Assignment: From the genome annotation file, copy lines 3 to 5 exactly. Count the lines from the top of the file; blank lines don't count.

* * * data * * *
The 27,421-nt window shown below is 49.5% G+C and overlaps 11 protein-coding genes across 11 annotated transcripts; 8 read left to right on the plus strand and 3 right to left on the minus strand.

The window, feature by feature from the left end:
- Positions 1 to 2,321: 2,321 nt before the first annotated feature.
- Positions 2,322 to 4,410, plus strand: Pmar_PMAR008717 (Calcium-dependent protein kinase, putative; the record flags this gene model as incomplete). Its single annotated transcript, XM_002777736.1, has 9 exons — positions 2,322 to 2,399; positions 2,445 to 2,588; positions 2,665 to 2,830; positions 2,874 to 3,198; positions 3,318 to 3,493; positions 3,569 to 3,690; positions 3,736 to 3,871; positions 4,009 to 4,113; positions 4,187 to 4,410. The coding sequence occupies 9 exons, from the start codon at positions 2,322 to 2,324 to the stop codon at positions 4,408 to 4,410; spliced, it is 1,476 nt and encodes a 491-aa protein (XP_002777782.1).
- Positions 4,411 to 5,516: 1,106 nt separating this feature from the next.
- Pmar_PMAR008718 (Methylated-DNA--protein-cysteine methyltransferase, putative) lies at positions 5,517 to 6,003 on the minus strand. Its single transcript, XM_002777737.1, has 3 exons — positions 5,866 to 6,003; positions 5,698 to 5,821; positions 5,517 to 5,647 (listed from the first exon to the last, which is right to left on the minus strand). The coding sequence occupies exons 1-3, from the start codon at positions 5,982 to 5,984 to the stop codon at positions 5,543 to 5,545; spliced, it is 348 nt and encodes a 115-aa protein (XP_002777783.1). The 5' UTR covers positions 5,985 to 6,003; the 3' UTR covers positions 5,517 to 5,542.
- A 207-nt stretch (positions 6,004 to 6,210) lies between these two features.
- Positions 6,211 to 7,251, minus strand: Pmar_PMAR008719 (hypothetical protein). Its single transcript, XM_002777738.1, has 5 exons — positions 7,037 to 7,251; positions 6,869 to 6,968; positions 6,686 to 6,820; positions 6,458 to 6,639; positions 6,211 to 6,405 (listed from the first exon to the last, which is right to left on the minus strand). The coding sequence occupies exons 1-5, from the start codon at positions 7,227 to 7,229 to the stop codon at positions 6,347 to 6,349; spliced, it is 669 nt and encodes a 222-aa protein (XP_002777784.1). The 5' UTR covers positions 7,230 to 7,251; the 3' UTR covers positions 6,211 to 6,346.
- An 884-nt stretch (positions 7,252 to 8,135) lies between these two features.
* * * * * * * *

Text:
- Positions 1 to 2,321: 2,321 nt before the first annotated feature.
- Positions 2,322 to 4,410, plus strand: Pmar_PMAR008717 (Calcium-dependent protein kinase, putative; the record flags this gene model as incomplete). Its single annotated transcript, XM_002777736.1, has 9 exons — positions 2,322 to 2,399; positions 2,445 to 2,588; positions 2,665 to 2,830; positions 2,874 to 3,198; positions 3,318 to 3,493; positions 3,569 to 3,690; positions 3,736 to 3,871; positions 4,009 to 4,113; positions 4,187 to 4,410. The coding sequence occupies 9 exons, from the start codon at positions 2,322 to 2,324 to the stop codon at positions 4,408 to 4,410; spliced, it is 1,476 nt and encodes a 491-aa protein (XP_002777782.1).
- Positions 4,411 to 5,516: 1,106 nt separating this feature from the next.